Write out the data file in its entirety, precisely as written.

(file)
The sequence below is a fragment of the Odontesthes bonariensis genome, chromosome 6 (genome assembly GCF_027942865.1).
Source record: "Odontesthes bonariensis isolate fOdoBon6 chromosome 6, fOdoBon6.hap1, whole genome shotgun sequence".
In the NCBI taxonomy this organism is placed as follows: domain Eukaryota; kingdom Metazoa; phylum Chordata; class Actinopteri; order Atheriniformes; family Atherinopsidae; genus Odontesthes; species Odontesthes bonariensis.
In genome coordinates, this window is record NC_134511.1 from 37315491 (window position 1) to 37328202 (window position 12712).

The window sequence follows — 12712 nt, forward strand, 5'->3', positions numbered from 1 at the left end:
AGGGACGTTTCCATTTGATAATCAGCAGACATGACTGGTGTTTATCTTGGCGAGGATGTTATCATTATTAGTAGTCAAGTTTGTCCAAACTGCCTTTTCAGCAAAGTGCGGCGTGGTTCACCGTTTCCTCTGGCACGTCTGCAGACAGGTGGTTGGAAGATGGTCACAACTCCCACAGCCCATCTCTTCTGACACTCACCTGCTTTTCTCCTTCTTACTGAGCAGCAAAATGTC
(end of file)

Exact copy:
The sequence below is a fragment of the Odontesthes bonariensis genome, chromosome 6 (genome assembly GCF_027942865.1).
Source record: "Odontesthes bonariensis isolate fOdoBon6 chromosome 6, fOdoBon6.hap1, whole genome shotgun sequence".
In the NCBI taxonomy this organism is placed as follows: domain Eukaryota; kingdom Metazoa; phylum Chordata; class Actinopteri; order Atheriniformes; family Atherinopsidae; genus Odontesthes; species Odontesthes bonariensis.
In genome coordinates, this window is record NC_134511.1 from 37315491 (window position 1) to 37328202 (window position 12712).

The window sequence follows — 12712 nt, forward strand, 5'->3', positions numbered from 1 at the left end:
AGGGACGTTTCCATTTGATAATCAGCAGACATGACTGGTGTTTATCTTGGCGAGGATGTTATCATTATTAGTAGTCAAGTTTGTCCAAACTGCCTTTTCAGCAAAGTGCGGCGTGGTTCACCGTTTCCTCTGGCACGTCTGCAGACAGGTGGTTGGAAGATGGTCACAACTCCCACAGCCCATCTCTTCTGACACTCACCTGCTTTTCTCCTTCTTACTGAGCAGCAAAATGTC